That Self-Pub Stigma
I’ve been writing for most of my life at this point. No one in my family can remember a time when I didn’t have a notebook and pen in hand, scribbling down my latest world.
For the longest time, I wrote for myself. I didn’t intend for it to really go anywhere, I just knew that I liked to create worlds and the stories that went with them.
That changed a few years ago when I became serious about getting published. This was before ebooks even existed, so I sent off my queries to agents and got back the standard form letter rejections.
I looked into vanity presses but the fact that you needed thousands of dollars up front put me off from that rather quickly.
As I got a little older and gained more responsibilities, my writing dropped off. A couple of years ago I wrote a novella that I posted on fictionpress.org. To my surprise, I got a lot of positive feedback from it. So I decided to give publishing another go.
I pulled the novella off of fictionpress and rewrote it. I added in new a new character arc and refined the writing a bit. But as I was preparing to send it off to agents I heard about the boom that ebooks had become and learned tthat self-publishing was a viable option that wasn’t going to cost thousands of dollars up front. I submitted my novel to a couple of small ebook publishers and got some solid feedback from several of the. That novel would need to be rewritten before I was ready for primetime.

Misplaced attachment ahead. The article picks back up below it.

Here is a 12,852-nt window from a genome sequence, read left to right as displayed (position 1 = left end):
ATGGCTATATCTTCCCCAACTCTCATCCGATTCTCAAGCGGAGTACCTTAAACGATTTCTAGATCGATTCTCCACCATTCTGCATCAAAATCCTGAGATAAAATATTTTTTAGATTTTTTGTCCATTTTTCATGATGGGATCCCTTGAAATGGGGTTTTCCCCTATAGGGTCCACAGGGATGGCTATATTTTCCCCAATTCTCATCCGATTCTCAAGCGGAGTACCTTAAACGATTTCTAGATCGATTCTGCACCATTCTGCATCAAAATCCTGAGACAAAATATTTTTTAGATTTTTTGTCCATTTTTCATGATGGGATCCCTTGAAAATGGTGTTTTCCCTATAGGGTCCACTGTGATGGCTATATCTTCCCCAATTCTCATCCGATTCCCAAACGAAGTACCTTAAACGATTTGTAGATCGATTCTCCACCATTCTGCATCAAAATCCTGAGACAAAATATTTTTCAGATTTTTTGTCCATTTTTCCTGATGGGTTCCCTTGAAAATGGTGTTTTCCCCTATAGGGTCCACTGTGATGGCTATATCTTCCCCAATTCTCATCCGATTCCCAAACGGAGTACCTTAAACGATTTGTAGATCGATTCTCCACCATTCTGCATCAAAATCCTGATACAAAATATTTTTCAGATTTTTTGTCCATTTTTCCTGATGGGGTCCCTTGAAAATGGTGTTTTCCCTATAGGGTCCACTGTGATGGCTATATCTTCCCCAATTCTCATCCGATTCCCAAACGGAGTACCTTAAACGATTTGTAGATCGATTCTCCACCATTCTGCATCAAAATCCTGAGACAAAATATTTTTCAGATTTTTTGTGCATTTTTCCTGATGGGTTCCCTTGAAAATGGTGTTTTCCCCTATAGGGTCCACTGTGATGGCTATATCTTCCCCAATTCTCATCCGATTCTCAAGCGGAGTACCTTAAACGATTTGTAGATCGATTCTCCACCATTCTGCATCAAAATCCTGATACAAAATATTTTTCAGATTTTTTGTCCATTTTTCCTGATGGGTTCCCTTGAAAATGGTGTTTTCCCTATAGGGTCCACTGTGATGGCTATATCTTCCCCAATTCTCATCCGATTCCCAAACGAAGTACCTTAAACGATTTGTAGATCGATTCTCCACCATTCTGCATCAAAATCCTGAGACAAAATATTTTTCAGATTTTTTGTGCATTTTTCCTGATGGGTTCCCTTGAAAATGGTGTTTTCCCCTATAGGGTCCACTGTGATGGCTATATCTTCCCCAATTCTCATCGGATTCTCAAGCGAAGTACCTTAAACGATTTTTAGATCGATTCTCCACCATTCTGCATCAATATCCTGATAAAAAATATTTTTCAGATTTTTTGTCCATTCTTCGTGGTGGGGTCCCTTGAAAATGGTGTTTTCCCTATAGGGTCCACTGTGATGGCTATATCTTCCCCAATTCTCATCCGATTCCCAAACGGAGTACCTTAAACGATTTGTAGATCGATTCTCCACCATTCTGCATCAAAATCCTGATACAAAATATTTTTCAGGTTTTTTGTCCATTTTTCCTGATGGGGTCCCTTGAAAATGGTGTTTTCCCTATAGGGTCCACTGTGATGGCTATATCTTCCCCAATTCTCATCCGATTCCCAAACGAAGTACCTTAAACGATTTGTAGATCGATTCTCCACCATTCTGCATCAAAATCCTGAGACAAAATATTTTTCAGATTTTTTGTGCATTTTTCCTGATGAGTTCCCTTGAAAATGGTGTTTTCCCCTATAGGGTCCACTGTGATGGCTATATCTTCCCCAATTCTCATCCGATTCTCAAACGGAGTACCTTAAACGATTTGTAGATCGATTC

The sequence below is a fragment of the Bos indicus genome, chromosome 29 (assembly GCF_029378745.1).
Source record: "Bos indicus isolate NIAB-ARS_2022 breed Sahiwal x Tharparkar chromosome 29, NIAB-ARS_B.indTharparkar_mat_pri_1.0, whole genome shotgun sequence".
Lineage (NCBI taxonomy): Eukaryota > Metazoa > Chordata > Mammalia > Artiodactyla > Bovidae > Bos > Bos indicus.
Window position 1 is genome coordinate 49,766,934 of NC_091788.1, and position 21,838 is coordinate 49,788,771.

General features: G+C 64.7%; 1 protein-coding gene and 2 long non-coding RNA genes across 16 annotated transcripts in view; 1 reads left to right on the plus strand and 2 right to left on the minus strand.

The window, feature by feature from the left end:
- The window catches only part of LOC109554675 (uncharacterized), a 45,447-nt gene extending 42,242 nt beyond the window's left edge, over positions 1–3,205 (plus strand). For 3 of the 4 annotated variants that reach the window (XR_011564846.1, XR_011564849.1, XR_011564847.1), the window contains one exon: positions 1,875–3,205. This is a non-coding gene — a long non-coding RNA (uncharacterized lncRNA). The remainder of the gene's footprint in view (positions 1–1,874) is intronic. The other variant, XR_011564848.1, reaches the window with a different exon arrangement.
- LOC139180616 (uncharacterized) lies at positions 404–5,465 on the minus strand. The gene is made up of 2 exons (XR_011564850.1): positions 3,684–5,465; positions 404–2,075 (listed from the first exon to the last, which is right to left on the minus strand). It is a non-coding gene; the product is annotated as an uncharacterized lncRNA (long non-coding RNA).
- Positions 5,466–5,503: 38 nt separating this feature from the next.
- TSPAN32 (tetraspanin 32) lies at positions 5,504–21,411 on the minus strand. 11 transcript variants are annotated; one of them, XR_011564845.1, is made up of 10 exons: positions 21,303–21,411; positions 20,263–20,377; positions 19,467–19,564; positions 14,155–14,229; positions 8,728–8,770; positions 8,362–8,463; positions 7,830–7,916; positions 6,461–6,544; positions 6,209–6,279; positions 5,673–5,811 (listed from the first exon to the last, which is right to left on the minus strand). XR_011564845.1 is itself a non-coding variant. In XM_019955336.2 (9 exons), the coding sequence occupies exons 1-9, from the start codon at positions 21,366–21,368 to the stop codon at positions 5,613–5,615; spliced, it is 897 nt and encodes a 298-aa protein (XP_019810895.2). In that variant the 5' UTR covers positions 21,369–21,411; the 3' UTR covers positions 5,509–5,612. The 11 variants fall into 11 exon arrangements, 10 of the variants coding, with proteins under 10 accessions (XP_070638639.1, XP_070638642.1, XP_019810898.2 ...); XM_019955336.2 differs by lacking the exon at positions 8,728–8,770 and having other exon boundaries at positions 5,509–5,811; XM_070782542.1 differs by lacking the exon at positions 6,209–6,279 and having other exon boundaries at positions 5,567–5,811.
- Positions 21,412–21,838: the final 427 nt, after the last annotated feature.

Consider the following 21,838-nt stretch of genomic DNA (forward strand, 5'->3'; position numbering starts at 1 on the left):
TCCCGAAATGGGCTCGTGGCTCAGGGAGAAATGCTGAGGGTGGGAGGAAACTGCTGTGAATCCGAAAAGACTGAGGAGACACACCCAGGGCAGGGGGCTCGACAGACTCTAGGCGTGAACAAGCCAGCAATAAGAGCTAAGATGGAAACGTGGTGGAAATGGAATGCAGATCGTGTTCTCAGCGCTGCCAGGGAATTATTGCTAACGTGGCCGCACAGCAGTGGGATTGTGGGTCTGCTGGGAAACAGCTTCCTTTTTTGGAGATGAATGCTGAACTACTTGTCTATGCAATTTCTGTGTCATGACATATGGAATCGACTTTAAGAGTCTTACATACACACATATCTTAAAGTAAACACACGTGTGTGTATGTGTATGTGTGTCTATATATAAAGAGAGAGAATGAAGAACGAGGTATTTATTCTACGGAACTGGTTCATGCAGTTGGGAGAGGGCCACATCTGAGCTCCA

But this time I wasn’t dissuaded. I had just stumbled upon a solid idea for a novel and I went to worn developing what wwould eventually turn onto The Cerberus Rebellion.
Now, the reason that I told you all of that was to give you a background for my point.
My brother texted me the other day and asked what I was planning tl sell my book for. I told him my planned price point and how much it would net me in royalties per unit.
When he asked me who I was going to work with for promotion and distribution, I told him that I was going to be releasing as an ebook through Amazon initially and that I was on my own for promotion. That brought up the question of what it would take to get my novel on bookshelves and I told him that first a major publisher would have to make an offer and that I would have to accept it.
He asked “Why wouldn’t you?” That lead to a conversation about how the publishing world has changed and how I would likely be making a fair amount of money by the time anyone noticed me.
I think that it was just revealing how many people don’t realize that the publishing world has shifted and a lot of people still look down on those who self-publish as of we aren’t really published authors.
Posted on May 16, 2012, in writing and tagged writing. Bookmark the permalink. 2 Comments.
A lot of people don’t know how the publishing works, period. Explaining royalties to my mother was a pain, especially when she’d say in dismay, “You only get THAT much?” Sigh.
I’m not too far off the last few chapters of my own book, and publishing is slowly becoming a consideration. I do feel that digitally self-publishing sounds like it contains slightly more potential for success, but at the same time I would’t want to release my work on the world until its 100% perfect. I’d want plenty of rejection letters to, er, encourage me.